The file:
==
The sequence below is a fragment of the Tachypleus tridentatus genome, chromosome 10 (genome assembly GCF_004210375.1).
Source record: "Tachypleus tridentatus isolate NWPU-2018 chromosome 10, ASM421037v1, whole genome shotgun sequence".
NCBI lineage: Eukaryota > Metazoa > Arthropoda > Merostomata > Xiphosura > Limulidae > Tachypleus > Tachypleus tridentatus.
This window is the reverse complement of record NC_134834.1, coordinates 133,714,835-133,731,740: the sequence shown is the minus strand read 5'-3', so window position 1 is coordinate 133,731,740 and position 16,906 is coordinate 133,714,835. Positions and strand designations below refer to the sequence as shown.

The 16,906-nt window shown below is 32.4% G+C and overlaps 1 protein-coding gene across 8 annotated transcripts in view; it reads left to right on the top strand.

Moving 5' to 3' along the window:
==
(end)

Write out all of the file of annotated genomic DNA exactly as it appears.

The sequence below is a fragment of the Tachypleus tridentatus genome, chromosome 10 (genome assembly GCF_004210375.1).
Source record: "Tachypleus tridentatus isolate NWPU-2018 chromosome 10, ASM421037v1, whole genome shotgun sequence".
NCBI lineage: Eukaryota > Metazoa > Arthropoda > Merostomata > Xiphosura > Limulidae > Tachypleus > Tachypleus tridentatus.
This window is the reverse complement of record NC_134834.1, coordinates 133,714,835-133,731,740: the sequence shown is the minus strand read 5'-3', so window position 1 is coordinate 133,731,740 and position 16,906 is coordinate 133,714,835. Positions and strand designations below refer to the sequence as shown.

The 16,906-nt window shown below is 32.4% G+C and overlaps 1 protein-coding gene across 8 annotated transcripts in view; it reads left to right on the top strand.

Moving 5' to 3' along the window: